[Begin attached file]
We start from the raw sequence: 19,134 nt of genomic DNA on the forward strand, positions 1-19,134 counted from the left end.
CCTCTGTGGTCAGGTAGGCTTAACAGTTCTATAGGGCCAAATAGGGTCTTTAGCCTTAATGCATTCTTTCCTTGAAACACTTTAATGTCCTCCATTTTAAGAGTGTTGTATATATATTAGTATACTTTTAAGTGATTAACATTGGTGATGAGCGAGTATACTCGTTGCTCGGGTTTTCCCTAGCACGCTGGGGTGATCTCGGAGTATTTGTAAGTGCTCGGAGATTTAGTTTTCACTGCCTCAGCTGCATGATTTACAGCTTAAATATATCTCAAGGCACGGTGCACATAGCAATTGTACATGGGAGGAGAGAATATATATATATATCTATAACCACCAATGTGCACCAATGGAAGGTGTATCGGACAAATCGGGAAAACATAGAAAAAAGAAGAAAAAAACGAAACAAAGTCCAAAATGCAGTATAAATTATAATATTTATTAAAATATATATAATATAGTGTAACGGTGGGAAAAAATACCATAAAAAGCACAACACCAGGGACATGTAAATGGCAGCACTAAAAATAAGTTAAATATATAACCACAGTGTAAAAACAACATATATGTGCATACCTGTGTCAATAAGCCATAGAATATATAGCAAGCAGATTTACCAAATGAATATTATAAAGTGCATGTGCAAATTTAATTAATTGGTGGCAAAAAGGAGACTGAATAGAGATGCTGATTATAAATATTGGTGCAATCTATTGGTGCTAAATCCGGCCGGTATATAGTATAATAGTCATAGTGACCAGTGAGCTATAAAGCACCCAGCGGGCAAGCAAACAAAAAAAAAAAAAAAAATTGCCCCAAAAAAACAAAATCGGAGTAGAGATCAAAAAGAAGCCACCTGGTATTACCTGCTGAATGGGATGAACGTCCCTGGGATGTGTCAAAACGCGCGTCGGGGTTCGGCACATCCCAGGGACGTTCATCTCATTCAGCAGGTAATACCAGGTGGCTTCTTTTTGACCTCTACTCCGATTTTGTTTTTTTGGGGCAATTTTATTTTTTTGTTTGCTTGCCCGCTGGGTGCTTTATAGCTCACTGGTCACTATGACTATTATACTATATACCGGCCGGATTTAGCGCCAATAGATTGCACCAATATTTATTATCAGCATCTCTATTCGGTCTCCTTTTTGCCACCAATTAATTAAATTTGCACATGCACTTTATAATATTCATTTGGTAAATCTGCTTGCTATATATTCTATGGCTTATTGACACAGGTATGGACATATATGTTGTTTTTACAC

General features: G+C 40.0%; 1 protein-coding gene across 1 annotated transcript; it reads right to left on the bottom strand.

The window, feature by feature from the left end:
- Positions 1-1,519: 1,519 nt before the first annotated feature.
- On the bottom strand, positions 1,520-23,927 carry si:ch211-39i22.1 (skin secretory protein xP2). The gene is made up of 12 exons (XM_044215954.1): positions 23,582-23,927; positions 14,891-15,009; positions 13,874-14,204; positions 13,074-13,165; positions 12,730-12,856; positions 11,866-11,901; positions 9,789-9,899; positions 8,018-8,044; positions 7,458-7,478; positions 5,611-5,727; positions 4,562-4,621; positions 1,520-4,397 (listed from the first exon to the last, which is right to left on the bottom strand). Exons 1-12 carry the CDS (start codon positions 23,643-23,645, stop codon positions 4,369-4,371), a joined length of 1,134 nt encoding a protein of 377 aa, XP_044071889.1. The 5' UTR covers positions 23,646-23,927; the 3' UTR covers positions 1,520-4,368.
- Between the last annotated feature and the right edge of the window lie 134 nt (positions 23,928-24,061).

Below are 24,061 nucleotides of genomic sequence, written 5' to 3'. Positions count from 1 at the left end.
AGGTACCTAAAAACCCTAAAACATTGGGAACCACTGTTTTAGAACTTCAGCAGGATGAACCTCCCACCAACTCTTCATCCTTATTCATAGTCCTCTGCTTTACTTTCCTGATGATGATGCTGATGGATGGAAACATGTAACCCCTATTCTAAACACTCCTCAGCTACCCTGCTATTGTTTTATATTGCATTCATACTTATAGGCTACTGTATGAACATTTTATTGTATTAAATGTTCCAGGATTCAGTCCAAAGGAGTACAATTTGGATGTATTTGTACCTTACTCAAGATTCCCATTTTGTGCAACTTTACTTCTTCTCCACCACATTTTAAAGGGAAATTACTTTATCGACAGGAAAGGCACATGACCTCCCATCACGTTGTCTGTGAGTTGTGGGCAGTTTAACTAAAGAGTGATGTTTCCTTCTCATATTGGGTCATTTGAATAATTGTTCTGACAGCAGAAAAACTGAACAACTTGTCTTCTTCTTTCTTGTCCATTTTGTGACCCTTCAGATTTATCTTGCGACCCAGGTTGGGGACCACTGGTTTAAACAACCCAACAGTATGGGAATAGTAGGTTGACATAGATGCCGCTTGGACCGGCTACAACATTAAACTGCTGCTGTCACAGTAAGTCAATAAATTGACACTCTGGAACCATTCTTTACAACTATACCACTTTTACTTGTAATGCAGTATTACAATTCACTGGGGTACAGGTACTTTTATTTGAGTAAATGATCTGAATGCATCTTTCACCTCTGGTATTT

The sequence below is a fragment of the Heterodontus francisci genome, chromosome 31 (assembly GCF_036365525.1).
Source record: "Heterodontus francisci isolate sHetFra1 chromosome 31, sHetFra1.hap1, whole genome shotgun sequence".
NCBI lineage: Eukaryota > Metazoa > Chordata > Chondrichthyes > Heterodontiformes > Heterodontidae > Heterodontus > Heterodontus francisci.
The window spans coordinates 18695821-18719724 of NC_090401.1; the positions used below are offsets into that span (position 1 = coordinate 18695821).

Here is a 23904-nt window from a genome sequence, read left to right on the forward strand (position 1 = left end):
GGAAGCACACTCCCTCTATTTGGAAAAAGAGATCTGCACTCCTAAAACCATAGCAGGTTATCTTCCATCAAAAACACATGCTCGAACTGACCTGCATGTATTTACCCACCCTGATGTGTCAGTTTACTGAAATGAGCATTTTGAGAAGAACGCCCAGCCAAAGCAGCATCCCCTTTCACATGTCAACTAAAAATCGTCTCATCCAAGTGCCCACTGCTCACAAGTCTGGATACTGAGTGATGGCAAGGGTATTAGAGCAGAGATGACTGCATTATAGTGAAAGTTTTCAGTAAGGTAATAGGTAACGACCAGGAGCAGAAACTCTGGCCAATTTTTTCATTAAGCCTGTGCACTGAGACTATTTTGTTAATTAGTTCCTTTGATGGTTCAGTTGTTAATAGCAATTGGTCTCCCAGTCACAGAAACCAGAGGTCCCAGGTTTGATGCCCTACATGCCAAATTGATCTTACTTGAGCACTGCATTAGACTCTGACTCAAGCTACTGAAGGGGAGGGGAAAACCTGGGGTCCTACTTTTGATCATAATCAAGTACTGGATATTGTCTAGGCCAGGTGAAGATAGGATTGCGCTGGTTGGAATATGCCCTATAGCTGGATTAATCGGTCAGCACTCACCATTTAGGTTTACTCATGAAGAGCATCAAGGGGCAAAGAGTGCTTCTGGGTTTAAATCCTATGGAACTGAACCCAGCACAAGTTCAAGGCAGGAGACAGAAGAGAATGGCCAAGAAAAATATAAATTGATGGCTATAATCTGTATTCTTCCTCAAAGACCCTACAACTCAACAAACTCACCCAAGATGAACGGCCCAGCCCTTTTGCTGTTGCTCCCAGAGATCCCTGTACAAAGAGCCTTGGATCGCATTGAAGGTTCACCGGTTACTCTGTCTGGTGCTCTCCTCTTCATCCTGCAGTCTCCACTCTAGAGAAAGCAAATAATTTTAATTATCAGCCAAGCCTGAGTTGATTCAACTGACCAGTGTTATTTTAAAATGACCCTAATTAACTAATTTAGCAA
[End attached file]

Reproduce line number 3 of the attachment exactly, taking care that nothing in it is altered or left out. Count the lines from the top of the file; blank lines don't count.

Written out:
General features: G+C 40.0%; 1 protein-coding gene across 1 annotated transcript; it reads right to left on the bottom strand.